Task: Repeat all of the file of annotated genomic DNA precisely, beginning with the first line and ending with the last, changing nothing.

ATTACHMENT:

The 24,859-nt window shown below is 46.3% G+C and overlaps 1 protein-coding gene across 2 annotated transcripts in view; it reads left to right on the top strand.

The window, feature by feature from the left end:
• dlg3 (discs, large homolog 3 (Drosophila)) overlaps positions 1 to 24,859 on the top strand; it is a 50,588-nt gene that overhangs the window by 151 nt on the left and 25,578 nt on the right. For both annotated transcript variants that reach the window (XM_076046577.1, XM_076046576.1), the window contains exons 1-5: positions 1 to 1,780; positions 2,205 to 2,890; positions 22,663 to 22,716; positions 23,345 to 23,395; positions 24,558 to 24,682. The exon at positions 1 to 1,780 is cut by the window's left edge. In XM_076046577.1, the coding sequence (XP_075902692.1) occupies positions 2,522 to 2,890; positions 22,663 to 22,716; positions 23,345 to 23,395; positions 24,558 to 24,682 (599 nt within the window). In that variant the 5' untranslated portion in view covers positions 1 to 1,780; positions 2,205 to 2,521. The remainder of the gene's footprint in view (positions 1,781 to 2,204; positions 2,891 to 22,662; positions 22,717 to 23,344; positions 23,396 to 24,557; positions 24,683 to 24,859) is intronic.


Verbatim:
The 24,859-nt window shown below is 46.3% G+C and overlaps 1 protein-coding gene across 2 annotated transcripts in view; it reads left to right on the top strand.

The window, feature by feature from the left end:
• dlg3 (discs, large homolog 3 (Drosophila)) overlaps positions 1 to 24,859 on the top strand; it is a 50,588-nt gene that overhangs the window by 151 nt on the left and 25,578 nt on the right. For both annotated transcript variants that reach the window (XM_076046577.1, XM_076046576.1), the window contains exons 1-5: positions 1 to 1,780; positions 2,205 to 2,890; positions 22,663 to 22,716; positions 23,345 to 23,395; positions 24,558 to 24,682. The exon at positions 1 to 1,780 is cut by the window's left edge. In XM_076046577.1, the coding sequence (XP_075902692.1) occupies positions 2,522 to 2,890; positions 22,663 to 22,716; positions 23,345 to 23,395; positions 24,558 to 24,682 (599 nt within the window). In that variant the 5' untranslated portion in view covers positions 1 to 1,780; positions 2,205 to 2,521. The remainder of the gene's footprint in view (positions 1,781 to 2,204; positions 2,891 to 22,662; positions 22,717 to 23,344; positions 23,396 to 24,557; positions 24,683 to 24,859) is intronic.